Hormone Health

A woman's body is equipped to make all of the hormones it needs throughout her whole life. When we suffer from poor nutrition, high stress, inadequate rest, a lack of exercise, or menopause, we begin to notice an imbalance in our hormones. While we understand that it’s impossible to always eat perfectly, live our lives stress-free, and get enough rest all of the time, we should try to make ourselves a priority.*

Explore how you can Live Balanced and Live Better with these tips below.

Balanced Diet

We've all heard the saying “you are what you eat.” It's still true. If you stick to a healthy diet, full of vitamins and minerals, your body reflects it. You feel healthy, energized, and just all-around great. However, people who limit their diet to junk foods will undoubtedly suffer the consequences of not giving their bodies what it needs to thrive. The results are not only fatigue and low energy, but poor health as well.

Eating a balanced diet means choosing a wide variety of foods from all the food groups. It also means eating certain things in moderation, namely fat, refined sugar, salt, and alcohol. A balanced diet should be consumed at your own calorie level, with portion size being a primary concern. You want to get the most nutrients for the calories by choosing food with a high-nutrient density. Nutrient-dense foods provide substantial amounts of vitamins and minerals and relatively few calories, such as fresh fruit and vegetables, lean meat and fish, and whole grains and beans. Low-nutrient dense foods have few vitamins, but lots of calories, such as candy bars, soda, donuts, and potato chips.


Total well being involves balancing not only your diet, but also your mind. This will not only boost your mood (and help balance your hormones), but it can also help your body heal itself. Just taking a few minutes throughout the day to unify ourselves can provide peace and happiness to all aspects of our lives.

Meditate: Meditate to help lower the stress in your brain. Scientific studies show those who meditate can shift their brain waves to combat stress, fear, anxiety, and mild depression.

Massage: Being aware of your muscles, and releasing the tension in them, will help keep your mind and spirit balanced.

Yoga: Find a yoga class in your area and learn yoga postures that will help keep your body and mind in balance.

Breathe Deep: Even if you don't have time for a class or a massage, find time each day to clear your mind.  Shut your office, bedroom, or car door and take 20 slow, deep breaths. By focusing and forcing yourself to breathe in and out slowly and deeply, this sends calming signals to the brain.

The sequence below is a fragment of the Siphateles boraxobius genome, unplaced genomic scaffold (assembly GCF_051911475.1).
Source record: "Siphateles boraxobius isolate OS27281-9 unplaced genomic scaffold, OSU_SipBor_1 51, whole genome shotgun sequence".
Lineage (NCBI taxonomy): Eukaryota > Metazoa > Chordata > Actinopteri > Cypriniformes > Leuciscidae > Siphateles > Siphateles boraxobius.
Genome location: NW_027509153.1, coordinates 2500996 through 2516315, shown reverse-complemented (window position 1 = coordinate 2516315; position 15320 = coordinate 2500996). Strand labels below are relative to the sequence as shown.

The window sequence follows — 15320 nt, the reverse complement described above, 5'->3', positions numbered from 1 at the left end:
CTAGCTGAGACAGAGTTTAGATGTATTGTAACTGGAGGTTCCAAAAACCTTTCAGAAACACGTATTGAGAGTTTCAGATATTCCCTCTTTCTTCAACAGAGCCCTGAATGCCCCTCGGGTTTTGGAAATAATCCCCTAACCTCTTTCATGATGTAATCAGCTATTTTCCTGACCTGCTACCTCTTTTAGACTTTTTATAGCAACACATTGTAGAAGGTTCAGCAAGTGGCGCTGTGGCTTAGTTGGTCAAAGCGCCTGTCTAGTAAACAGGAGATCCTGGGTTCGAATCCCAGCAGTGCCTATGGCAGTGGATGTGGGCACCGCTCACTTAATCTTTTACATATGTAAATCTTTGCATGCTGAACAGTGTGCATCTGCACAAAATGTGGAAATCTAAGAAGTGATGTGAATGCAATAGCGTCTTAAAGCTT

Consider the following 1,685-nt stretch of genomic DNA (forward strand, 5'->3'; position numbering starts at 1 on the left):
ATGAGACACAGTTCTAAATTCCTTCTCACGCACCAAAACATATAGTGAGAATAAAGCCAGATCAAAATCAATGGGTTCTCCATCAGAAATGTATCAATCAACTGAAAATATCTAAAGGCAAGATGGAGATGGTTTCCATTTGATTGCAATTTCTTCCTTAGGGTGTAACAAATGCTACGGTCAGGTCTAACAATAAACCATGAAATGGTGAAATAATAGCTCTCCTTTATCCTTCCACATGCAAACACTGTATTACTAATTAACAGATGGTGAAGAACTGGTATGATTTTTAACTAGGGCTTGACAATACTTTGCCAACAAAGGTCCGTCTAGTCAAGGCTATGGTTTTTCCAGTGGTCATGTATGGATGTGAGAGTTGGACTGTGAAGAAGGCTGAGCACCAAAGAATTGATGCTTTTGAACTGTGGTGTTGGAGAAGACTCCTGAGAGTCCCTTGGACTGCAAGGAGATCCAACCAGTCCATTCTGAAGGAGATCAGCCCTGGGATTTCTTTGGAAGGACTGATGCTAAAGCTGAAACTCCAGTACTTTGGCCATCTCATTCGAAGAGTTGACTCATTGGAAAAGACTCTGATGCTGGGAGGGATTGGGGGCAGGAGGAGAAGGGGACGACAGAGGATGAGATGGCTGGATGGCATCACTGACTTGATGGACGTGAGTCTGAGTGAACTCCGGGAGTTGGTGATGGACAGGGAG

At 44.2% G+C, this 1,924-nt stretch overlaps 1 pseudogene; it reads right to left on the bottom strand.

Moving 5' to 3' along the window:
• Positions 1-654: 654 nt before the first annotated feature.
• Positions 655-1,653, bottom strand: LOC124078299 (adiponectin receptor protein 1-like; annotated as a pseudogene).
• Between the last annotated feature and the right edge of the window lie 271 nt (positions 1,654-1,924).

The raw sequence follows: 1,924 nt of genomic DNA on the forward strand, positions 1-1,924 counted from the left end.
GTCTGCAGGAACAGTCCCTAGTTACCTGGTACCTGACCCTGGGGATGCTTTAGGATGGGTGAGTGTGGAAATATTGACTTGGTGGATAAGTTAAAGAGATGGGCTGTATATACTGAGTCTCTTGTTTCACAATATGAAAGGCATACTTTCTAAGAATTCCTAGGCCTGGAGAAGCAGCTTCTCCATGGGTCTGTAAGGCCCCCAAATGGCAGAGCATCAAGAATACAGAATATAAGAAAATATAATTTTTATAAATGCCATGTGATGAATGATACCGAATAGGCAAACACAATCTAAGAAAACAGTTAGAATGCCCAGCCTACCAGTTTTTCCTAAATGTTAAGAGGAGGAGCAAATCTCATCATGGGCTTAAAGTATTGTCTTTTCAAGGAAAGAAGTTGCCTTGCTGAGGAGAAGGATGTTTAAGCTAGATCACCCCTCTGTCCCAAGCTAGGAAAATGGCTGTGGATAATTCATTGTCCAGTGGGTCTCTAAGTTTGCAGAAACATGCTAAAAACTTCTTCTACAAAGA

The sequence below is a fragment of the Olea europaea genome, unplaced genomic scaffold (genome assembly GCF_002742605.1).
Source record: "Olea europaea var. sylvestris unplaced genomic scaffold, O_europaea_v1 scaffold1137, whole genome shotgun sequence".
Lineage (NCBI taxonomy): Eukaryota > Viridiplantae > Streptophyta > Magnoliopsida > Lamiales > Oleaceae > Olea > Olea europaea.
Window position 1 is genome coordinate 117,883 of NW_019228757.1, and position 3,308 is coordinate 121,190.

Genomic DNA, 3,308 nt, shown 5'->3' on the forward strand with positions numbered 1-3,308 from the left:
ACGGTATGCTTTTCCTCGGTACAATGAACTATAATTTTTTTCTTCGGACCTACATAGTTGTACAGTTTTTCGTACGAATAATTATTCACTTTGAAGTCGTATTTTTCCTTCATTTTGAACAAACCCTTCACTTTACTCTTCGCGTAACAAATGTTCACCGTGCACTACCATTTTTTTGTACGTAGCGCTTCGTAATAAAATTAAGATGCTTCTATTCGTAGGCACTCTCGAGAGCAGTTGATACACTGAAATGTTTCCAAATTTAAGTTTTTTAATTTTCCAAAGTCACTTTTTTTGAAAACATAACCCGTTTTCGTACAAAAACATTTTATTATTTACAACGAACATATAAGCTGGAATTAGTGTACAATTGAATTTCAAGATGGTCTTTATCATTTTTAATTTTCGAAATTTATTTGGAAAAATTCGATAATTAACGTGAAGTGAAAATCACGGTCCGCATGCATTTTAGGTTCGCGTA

A balanced lifestyle means making sure you are mindful of your daily habits and how they impact your health. This includes making sure you get plenty of exercise and rest.

Exercise: Regular exercise can help protect you from heart disease and stroke, high blood pressure, non-insulin dependent diabetes, obesity, back pain, osteoporosis, and can also improve your mood.  Exercise can also help you to better manage stress and alleviate menopausal symptoms.

Make exercise part of your wellness routine by adding 20 to 30 minutes of aerobic activity three or more times per week, and some type of muscle strengthening activity and stretching at least twice a week. If you are unable to do this level of activity, try exercising for 15 minutes twice a day, and remember, exercise doesn’t have to mean hitting the gym or going for a jog. Routine activities such as walking the dog, cleaning the house, gardening, and making love, all offer moderate activity levels, burn calories, and help you reach your daily exercise goals.

If you are not used to much physical activity, start by consulting your health care provider for advice on how much activity you should begin with, and how quickly you should move to more strenuous forms of exercise.

Rest: The first thing experts will tell you about sleep is that there is no "magic number." Not only do different age groups need different amounts of sleep, but sleep needs are also individual. Just like any other characteristic you are born with, the amount of sleep you need to function best may be different for you than for someone who is of the same age and gender. While you may be at your absolute best sleeping seven hours a night, someone else may need nine hours to have a happy, productive life.

What we do know is that getting enough sleep makes you feel better, but its importance goes way beyond just boosting your mood or banishing under-eye circles. Adequate sleep is a key part of a healthy lifestyle, and can benefit your hormone balance, weight, mind, and more.

If you struggle to sleep 'enough', try these tips to get more sleep:

  • Remove electronics from the bedroom - turn off the TV!
  • Invest in heavier shades - less light helps you sleep.
  • Redecorate - studies have shown that bedrooms painted with darker hues support deeper, more restorative sleep.
  • Breathe Deep - remember the tip from above and try this as you fall asleep.